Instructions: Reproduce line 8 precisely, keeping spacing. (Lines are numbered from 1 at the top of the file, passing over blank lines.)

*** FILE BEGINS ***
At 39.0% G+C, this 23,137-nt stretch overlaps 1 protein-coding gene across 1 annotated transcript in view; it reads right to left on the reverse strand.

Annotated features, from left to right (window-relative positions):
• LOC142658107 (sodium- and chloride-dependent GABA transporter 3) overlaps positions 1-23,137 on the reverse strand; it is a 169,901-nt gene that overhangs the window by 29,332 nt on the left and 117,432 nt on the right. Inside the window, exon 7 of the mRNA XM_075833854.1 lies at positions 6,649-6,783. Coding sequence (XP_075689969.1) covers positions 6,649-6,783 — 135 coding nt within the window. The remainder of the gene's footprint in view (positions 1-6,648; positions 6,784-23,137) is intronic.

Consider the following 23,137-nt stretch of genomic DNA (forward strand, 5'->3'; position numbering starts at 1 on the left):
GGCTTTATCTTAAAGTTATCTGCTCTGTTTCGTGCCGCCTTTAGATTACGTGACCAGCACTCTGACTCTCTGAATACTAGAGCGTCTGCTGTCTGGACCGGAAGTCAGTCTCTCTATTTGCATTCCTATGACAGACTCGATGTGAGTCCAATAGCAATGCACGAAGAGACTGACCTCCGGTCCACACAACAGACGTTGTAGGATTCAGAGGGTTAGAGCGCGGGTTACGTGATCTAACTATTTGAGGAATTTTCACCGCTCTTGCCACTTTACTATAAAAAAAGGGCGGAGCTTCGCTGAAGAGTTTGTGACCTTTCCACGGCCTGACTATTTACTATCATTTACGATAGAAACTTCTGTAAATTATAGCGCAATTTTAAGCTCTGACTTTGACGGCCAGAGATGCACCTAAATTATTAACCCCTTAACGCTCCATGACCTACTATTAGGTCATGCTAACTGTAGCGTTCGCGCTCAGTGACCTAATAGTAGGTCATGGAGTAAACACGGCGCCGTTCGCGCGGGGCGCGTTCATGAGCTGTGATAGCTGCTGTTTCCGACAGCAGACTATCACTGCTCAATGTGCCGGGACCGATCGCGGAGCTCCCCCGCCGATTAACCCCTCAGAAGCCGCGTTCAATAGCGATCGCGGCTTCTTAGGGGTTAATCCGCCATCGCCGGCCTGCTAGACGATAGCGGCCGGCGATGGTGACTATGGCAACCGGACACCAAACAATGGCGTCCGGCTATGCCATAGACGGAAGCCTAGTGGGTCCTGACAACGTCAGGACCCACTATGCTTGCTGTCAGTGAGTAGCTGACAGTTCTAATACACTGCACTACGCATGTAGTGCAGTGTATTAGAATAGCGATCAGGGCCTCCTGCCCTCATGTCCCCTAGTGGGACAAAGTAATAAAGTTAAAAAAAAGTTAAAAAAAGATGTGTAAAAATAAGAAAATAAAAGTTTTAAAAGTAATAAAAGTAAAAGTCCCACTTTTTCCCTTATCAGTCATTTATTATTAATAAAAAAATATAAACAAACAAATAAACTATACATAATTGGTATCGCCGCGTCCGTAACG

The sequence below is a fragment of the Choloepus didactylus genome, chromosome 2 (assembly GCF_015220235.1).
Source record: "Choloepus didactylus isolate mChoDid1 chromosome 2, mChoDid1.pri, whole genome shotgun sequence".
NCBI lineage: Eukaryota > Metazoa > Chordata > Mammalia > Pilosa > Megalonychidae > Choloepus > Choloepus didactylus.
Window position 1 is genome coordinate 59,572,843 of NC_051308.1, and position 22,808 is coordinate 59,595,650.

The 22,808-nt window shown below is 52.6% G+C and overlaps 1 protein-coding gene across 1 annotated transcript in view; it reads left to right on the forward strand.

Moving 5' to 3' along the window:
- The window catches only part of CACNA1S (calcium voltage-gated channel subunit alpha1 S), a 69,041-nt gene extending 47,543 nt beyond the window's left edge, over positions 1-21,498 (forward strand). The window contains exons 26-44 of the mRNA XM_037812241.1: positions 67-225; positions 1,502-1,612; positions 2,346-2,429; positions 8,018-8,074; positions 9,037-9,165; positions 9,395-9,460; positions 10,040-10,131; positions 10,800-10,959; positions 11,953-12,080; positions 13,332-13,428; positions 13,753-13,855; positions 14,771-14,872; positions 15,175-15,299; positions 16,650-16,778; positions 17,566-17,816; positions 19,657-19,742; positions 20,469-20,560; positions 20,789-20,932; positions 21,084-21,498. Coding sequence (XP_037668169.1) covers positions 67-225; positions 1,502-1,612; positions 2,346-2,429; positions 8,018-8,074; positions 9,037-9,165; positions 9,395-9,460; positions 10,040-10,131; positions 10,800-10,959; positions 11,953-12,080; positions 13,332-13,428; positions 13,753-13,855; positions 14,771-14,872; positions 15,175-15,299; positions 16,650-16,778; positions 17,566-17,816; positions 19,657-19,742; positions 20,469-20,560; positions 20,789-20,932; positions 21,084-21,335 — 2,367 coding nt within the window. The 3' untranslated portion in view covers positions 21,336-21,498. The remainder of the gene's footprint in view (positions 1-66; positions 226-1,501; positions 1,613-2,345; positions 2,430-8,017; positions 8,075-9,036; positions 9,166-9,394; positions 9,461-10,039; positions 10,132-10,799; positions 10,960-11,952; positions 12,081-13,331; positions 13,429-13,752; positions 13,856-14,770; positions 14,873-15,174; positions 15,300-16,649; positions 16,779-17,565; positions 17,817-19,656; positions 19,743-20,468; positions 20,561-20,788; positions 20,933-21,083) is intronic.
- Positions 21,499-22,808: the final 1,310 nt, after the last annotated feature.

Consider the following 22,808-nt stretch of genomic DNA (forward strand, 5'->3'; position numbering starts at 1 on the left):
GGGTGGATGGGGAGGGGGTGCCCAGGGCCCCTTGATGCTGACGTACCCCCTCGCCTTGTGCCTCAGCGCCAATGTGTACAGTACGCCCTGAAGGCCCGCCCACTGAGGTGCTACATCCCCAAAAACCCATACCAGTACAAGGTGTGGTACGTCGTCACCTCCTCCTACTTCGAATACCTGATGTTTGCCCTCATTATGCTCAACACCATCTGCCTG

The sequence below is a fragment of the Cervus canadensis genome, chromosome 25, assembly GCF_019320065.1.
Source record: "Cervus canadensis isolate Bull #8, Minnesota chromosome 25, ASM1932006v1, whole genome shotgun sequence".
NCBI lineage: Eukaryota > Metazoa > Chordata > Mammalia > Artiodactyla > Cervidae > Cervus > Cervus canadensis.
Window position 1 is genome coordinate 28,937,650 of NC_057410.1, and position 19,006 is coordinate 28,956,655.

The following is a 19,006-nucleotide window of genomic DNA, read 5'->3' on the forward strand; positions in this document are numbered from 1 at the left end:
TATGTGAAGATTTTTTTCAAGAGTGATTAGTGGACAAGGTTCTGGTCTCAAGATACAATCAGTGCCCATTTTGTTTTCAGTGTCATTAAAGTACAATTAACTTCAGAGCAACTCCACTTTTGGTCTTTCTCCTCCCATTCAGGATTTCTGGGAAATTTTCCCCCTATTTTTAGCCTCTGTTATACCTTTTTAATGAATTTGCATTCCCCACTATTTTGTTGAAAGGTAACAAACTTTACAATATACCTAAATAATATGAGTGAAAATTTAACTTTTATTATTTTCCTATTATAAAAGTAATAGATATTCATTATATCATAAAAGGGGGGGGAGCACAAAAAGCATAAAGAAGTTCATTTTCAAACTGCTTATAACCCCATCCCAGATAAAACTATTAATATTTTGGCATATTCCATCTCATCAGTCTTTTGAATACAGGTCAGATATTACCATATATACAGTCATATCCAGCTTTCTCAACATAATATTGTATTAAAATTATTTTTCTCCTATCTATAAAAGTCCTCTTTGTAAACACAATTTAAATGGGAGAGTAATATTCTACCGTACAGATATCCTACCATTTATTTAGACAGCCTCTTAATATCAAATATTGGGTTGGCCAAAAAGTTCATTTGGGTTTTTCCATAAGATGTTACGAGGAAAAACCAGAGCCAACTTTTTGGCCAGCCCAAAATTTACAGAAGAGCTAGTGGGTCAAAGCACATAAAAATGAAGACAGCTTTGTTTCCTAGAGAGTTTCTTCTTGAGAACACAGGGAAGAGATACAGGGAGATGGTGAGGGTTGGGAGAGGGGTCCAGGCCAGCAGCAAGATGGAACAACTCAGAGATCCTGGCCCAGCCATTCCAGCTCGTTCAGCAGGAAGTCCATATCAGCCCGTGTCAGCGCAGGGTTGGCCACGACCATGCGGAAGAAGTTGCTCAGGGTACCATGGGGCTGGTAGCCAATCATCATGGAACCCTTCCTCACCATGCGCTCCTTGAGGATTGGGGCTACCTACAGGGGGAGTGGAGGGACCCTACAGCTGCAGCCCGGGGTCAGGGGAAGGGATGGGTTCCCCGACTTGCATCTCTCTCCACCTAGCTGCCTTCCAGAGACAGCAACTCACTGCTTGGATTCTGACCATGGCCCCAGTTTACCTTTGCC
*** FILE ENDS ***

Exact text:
NCBI lineage: Eukaryota > Metazoa > Chordata > Mammalia > Pilosa > Megalonychidae > Choloepus > Choloepus didactylus.